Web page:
How to Standardize Your Medical Staff Services Organization
Medical staff services (MSS) professionals will continue to face several changes and challenges moving into 2021. Having different standards for privileging and credentialing at each healthcare facility complicates matters. Streamlining and standardizing your MSS processes could result in increased efficiency, improved patient outcomes and more consistent data across your healthcare system.
Standardized MSS functions, such as privileging, credentialing and case review, create a better experience for providers operating across locations within your healthcare system. Having a consistent standard also demonstrates a commitment to a higher standard of patient care. Several large health systems, like Intermountain Healthcare, have seen great success in making the change.
Here’s how to assess the outcomes of standardization and put the process into motion at your health system.
Benefits of standardizing MSS functions include a decreased workload, more efficient processes, greater clarity in decision-making and minimized legal liability. But standardization requires nuance, too. “If your perception is that standardization is going to give you a great benefit without weighing any need for autonomy,” says Dr. Mark Smith, a Partner at HG Healthcare Consultants, “then you need to recognize that and fight for that to be maintained.” Decide which MSS functions would benefit from standardization and where your healthcare facilities require autonomy.
If your health system spans urban and rural locations, for instance, their access to resources may be unequal. To accommodate the differences, you may need to build flexibility and autonomy into your processes. For example, there’s some debate about the maintenance of certification requirements. While urban hospitals may have enough staff and resources for physicians to devote time to prepare for and take the exam, physicians at rural health facilities may not.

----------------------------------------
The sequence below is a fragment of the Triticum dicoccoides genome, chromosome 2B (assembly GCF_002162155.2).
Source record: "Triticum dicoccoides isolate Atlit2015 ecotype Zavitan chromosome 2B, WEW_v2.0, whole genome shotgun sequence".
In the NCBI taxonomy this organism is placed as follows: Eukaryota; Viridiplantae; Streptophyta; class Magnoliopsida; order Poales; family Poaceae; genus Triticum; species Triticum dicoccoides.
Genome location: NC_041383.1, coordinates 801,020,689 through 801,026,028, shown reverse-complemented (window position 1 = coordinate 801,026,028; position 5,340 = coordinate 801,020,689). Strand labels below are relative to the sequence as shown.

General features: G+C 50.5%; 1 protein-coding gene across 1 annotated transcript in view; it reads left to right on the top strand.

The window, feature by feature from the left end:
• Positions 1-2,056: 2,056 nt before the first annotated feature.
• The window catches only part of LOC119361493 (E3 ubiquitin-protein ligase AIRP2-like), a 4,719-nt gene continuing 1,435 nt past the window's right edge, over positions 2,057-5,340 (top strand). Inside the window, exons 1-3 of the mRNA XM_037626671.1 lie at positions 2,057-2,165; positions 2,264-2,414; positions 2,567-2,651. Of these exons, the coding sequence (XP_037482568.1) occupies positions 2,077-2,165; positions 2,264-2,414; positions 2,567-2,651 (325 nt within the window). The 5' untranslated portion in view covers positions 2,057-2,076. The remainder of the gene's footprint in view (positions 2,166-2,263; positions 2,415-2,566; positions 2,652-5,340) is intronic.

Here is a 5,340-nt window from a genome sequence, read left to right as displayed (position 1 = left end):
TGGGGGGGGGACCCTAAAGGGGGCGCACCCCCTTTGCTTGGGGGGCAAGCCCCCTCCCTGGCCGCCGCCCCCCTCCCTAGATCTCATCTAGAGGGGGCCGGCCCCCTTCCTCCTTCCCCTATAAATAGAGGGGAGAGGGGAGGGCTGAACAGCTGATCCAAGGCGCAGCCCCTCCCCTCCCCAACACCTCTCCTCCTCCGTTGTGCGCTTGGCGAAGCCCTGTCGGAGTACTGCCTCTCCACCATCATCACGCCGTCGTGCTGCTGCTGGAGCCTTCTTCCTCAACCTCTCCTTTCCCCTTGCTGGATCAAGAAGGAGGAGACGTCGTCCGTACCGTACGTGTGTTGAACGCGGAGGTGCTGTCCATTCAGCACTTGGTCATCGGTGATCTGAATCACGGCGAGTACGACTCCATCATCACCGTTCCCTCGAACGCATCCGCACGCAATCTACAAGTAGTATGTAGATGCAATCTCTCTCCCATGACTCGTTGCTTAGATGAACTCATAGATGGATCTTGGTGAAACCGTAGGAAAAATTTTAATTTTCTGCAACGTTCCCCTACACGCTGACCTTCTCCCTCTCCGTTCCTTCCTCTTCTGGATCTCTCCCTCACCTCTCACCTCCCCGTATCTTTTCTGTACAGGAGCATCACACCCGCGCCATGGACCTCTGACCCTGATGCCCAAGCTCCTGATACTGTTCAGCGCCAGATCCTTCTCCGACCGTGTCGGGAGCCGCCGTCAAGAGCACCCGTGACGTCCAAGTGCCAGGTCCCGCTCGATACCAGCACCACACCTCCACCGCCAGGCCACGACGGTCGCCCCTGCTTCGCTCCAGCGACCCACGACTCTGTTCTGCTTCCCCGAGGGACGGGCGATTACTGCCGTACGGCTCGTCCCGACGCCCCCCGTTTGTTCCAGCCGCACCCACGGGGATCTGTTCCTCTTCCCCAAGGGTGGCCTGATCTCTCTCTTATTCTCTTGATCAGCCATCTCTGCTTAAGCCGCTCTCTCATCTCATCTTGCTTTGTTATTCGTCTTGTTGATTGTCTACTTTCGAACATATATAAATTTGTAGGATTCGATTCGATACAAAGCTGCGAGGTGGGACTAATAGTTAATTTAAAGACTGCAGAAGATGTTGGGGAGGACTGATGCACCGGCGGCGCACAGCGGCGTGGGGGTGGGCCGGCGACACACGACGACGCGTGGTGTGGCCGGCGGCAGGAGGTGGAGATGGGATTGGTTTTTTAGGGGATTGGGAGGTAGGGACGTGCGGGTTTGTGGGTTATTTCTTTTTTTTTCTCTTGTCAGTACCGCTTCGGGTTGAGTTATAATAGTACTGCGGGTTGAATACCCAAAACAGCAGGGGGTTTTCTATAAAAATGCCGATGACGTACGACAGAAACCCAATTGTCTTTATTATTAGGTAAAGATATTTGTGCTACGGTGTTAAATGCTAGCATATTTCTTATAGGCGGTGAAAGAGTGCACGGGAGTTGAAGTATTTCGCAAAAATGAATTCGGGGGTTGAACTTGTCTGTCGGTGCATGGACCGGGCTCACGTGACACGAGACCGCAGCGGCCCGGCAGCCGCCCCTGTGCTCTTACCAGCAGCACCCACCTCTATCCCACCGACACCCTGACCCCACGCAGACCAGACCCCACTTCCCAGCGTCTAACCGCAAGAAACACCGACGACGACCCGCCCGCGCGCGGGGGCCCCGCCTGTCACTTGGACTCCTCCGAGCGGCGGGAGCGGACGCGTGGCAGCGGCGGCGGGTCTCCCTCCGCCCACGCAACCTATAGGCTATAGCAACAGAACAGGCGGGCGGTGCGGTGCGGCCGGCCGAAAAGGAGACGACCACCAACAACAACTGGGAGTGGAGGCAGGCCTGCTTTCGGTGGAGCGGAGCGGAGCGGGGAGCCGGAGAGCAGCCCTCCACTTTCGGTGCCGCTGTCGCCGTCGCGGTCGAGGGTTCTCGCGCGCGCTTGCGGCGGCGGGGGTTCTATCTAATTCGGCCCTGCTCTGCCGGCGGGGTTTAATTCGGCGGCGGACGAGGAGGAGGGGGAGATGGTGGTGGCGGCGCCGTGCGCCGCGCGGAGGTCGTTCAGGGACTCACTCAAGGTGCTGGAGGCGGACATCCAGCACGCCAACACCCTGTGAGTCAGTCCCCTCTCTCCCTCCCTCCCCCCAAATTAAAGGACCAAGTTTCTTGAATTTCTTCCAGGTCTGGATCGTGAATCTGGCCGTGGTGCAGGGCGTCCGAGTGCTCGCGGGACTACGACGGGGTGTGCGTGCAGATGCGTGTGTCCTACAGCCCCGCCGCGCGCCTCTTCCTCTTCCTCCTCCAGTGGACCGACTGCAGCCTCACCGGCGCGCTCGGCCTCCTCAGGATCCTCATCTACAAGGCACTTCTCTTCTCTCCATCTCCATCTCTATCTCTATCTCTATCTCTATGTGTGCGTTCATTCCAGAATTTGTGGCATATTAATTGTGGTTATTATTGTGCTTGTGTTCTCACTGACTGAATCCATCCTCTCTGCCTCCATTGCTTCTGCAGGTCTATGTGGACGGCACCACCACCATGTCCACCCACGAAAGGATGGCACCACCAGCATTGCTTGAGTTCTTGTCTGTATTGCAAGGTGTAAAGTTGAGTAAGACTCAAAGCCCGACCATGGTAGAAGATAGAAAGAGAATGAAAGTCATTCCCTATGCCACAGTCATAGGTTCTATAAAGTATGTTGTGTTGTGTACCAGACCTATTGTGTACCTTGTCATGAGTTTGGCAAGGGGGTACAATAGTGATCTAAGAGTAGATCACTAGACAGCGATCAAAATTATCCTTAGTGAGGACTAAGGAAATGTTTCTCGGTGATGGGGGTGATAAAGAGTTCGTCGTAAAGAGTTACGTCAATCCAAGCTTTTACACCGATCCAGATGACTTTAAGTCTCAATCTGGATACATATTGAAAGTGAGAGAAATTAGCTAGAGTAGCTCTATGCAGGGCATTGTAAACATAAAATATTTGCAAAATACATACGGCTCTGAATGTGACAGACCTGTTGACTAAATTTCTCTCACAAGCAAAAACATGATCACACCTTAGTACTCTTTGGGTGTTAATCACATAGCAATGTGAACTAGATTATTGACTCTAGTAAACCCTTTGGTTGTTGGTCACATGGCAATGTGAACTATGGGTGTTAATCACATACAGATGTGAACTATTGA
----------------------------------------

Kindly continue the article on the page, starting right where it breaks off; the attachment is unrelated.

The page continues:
The most common source of pushback against standardization is local MSS personnel. Overcoming that resistance requires buy-in from physician leaders at individual locations. “You need to have the backing of the physician leadership that can overcome that resistance locally,” Smith says. He recommends initiating regular meetings or tapping into existing ones to bring together physician leaders across locations.
Allow these leaders to function as a design committee for standardized processes, ensuring both ownership of the process and voices from each location. Physician leaders can become ambassadors to their location for the rollout. They’re well-positioned to balance the tension between standardization and individual autonomy based on each location’s needs and resources.
Before attempting to standardize MSS functions, it’s a good idea to consult an outside facilitator. Privileging, credentialing and other MSS functions are incredibly complex, and an expert can guide you through them. “When you try to do some of that internally, unless you have really good expertise, you usually wind up either spending too much time or too much money, or a combination of both,” Smith says. Consulting an expert with a proven track record increases your chances of successfully implementing the first time.
Be mindful of your different software options and how they operate before going through the standardization process. If you go through the entire process of standardizing your processes before evaluating technology options, Smith says, you run the risk of your software options not supporting your new processes. The system that runs your database, for example, may require specific data inputs. If you know what is needed beforehand, you can work that information into your standardization. A consultant will advise you on your tech options as you standardize your processes.
Standardizing MSS functions at your organization is a complex process and shouldn’t be undertaken lightly. It’s vital to first assess the benefits against the risks, establish buy-in and ownership from key players, and evaluate how your infrastructure might need to adapt to support standardization. Taking these steps will ensure a final product that balances standardization with autonomy, allowing your organization to evolve with the times.